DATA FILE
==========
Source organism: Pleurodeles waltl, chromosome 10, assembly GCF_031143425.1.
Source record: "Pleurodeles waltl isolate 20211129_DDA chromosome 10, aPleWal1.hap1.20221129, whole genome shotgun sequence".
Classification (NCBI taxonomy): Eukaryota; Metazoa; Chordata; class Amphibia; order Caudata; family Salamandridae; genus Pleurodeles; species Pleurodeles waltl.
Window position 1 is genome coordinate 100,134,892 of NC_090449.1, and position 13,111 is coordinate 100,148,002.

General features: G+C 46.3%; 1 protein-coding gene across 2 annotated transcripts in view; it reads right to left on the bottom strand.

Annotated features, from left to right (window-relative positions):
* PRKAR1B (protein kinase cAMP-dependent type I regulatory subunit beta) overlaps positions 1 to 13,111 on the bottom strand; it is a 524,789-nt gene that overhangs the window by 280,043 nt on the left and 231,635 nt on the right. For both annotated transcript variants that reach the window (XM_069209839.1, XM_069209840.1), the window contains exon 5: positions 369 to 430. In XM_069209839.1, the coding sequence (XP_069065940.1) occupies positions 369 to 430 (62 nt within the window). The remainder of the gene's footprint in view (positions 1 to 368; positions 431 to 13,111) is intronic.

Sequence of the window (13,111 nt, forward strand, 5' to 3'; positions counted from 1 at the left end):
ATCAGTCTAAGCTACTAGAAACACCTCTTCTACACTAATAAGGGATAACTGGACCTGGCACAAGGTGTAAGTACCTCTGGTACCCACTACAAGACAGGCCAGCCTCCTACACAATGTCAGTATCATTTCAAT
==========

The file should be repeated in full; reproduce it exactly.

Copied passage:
Source organism: Pleurodeles waltl, chromosome 10, assembly GCF_031143425.1.
Source record: "Pleurodeles waltl isolate 20211129_DDA chromosome 10, aPleWal1.hap1.20221129, whole genome shotgun sequence".
Classification (NCBI taxonomy): Eukaryota; Metazoa; Chordata; class Amphibia; order Caudata; family Salamandridae; genus Pleurodeles; species Pleurodeles waltl.
Window position 1 is genome coordinate 100,134,892 of NC_090449.1, and position 13,111 is coordinate 100,148,002.

General features: G+C 46.3%; 1 protein-coding gene across 2 annotated transcripts in view; it reads right to left on the bottom strand.

Annotated features, from left to right (window-relative positions):
* PRKAR1B (protein kinase cAMP-dependent type I regulatory subunit beta) overlaps positions 1 to 13,111 on the bottom strand; it is a 524,789-nt gene that overhangs the window by 280,043 nt on the left and 231,635 nt on the right. For both annotated transcript variants that reach the window (XM_069209839.1, XM_069209840.1), the window contains exon 5: positions 369 to 430. In XM_069209839.1, the coding sequence (XP_069065940.1) occupies positions 369 to 430 (62 nt within the window). The remainder of the gene's footprint in view (positions 1 to 368; positions 431 to 13,111) is intronic.

Sequence of the window (13,111 nt, forward strand, 5' to 3'; positions counted from 1 at the left end):
ATCAGTCTAAGCTACTAGAAACACCTCTTCTACACTAATAAGGGATAACTGGACCTGGCACAAGGTGTAAGTACCTCTGGTACCCACTACAAGACAGGCCAGCCTCCTACACAATGTCAGTATCATTTCAAT